Josh Rowe/Super Awesome Micro Project

The engine runs on air! 

The classic hot rod just got the LEGO treatment.

Steve Sammartino and Raul Oaida met over the Internet and teamed up to crowd-fund the construction of a 500,000 piece, driveable car.

Some non-LEGO elements were used for wheels and load bearing. The LEGO car was built in Romania and has now been shipped to a "secret location in suburban Melbourne."

As you'll see in the video below, it's not the fastest of transportation options. But a maximum speed of 20-30 km/hr is not too bad for a car running on empty air.

(h/t Gizmodo

All images courtesy of John Rowe for Super Awesome Micro Project

About the Author

Most Popular

  1. Orange traffic cones save parking spaces on a neighborhood street in South Boston.

    The Psychology of Boston's Snow Parking Wars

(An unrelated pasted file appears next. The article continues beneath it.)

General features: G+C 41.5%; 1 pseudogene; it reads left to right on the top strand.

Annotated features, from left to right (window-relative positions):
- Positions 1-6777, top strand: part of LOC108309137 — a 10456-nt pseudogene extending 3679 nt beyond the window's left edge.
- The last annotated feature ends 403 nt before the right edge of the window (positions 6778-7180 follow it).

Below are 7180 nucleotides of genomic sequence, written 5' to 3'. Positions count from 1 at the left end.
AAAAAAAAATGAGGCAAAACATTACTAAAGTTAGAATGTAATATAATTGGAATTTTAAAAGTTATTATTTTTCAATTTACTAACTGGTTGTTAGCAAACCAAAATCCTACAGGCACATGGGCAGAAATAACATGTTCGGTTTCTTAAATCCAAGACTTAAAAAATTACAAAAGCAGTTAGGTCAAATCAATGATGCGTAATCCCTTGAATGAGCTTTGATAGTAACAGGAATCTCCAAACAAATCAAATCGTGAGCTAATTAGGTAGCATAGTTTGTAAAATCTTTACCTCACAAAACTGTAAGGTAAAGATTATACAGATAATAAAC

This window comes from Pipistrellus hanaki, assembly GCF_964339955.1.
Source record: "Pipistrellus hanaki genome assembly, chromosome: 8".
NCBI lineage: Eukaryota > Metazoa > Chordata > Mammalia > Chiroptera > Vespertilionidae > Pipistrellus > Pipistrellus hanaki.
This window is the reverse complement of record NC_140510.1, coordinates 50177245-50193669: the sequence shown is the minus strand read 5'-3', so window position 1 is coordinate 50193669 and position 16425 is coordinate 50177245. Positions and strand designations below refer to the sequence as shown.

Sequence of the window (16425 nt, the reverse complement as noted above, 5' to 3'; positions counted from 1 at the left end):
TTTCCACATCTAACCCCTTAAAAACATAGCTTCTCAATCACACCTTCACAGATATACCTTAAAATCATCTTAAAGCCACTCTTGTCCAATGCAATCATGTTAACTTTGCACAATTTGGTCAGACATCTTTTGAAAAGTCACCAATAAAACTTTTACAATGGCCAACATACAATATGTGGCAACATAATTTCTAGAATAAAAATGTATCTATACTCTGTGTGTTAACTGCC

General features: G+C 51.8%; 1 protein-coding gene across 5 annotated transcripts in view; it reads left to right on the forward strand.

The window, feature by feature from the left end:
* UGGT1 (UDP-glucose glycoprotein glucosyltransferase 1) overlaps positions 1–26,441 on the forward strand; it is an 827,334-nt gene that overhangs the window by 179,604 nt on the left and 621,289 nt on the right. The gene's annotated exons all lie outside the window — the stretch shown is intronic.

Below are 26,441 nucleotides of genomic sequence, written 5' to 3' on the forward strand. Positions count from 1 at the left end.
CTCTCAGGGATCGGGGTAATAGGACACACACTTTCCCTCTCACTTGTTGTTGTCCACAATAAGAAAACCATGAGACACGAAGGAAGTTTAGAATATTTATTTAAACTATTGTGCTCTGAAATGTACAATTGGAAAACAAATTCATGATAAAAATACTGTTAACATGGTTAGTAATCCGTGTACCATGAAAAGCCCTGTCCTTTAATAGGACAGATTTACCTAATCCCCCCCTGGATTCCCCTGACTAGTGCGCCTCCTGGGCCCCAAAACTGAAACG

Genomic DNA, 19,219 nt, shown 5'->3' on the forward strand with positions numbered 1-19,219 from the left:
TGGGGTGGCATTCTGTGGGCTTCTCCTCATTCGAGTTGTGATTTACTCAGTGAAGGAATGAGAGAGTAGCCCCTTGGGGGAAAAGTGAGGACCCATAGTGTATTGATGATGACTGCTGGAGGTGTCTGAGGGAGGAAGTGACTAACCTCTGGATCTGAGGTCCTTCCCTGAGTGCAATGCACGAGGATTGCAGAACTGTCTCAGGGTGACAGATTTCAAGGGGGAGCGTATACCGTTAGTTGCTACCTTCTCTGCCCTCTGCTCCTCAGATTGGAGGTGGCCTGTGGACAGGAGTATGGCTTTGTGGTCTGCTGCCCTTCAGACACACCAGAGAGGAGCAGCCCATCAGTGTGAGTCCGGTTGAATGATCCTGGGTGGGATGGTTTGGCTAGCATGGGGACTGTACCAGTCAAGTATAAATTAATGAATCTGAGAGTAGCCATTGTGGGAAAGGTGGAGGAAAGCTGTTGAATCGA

In Boston, Chicago, and Philadelphia, an informal code allows residents to claim a parking space after shoveling it out. But the practice is often at odds both with the law and with the mores of changing neighborhoods.

  2. A tow truck operator hooks up a damaged bus in 2011 in New York.

    Should Transit Agencies Panic?

    Many predict that new technology will doom public transportation. They’re wrong.  

  3. A small accessory dwelling unit—known as an ADU—is attached to an older single-family home in a Portland, Oregon, neighborhood.

    The Granny Flats Are Coming

    A new book argues that the U.S. is about to see more accessory dwelling units and guides homeowners on how to design and build them.

  4. An aisle in a grocery store

    It's Not the Food Deserts: It's the Inequality

    A new study suggests that America’s great nutritional divide goes deeper than the problem of food access within cities.

  5. Equity

    Where Amazon HQ2 Could Worsen Affordability the Most

    Some of the cities dubbed finalists in Amazon’s headquarters search are likely to see a greater strain on their housing market, a new analysis finds.